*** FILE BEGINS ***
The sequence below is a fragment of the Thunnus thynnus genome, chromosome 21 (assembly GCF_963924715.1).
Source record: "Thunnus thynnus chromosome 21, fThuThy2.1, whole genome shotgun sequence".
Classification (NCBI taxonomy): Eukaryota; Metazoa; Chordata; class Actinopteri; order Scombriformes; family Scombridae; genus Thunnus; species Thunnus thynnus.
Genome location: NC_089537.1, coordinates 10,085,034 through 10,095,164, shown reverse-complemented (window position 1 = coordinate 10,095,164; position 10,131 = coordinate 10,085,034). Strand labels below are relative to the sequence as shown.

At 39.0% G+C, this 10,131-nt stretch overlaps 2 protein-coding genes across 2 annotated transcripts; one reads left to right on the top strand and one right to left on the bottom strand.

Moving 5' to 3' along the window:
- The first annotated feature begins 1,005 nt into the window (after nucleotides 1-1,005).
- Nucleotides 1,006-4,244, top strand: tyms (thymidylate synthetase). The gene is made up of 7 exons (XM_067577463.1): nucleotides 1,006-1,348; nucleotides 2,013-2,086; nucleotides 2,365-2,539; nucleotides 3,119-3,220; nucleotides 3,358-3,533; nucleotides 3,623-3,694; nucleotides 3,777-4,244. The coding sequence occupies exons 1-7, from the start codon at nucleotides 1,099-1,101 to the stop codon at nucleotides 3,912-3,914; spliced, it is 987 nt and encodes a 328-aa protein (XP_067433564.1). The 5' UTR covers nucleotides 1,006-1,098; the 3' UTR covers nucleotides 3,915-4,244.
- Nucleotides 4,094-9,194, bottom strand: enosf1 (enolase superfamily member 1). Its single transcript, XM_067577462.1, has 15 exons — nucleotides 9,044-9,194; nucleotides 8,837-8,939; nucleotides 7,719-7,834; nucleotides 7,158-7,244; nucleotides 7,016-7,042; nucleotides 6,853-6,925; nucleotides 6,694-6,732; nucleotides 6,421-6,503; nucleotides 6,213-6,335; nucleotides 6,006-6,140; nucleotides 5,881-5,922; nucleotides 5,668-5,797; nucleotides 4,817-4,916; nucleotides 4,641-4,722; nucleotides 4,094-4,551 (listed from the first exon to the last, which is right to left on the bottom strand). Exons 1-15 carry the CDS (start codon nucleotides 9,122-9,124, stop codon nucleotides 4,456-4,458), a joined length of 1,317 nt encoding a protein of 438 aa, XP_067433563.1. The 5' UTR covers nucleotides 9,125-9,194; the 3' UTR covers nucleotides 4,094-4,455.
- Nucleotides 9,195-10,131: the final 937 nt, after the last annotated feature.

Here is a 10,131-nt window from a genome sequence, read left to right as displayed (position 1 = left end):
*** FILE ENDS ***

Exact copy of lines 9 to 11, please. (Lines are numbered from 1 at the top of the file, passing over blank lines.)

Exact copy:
- Nucleotides 4,094-9,194, bottom strand: enosf1 (enolase superfamily member 1). Its single transcript, XM_067577462.1, has 15 exons — nucleotides 9,044-9,194; nucleotides 8,837-8,939; nucleotides 7,719-7,834; nucleotides 7,158-7,244; nucleotides 7,016-7,042; nucleotides 6,853-6,925; nucleotides 6,694-6,732; nucleotides 6,421-6,503; nucleotides 6,213-6,335; nucleotides 6,006-6,140; nucleotides 5,881-5,922; nucleotides 5,668-5,797; nucleotides 4,817-4,916; nucleotides 4,641-4,722; nucleotides 4,094-4,551 (listed from the first exon to the last, which is right to left on the bottom strand). Exons 1-15 carry the CDS (start codon nucleotides 9,122-9,124, stop codon nucleotides 4,456-4,458), a joined length of 1,317 nt encoding a protein of 438 aa, XP_067433563.1. The 5' UTR covers nucleotides 9,125-9,194; the 3' UTR covers nucleotides 4,094-4,455.
- Nucleotides 9,195-10,131: the final 937 nt, after the last annotated feature.

Here is a 10,131-nt window from a genome sequence, read left to right as displayed (position 1 = left end):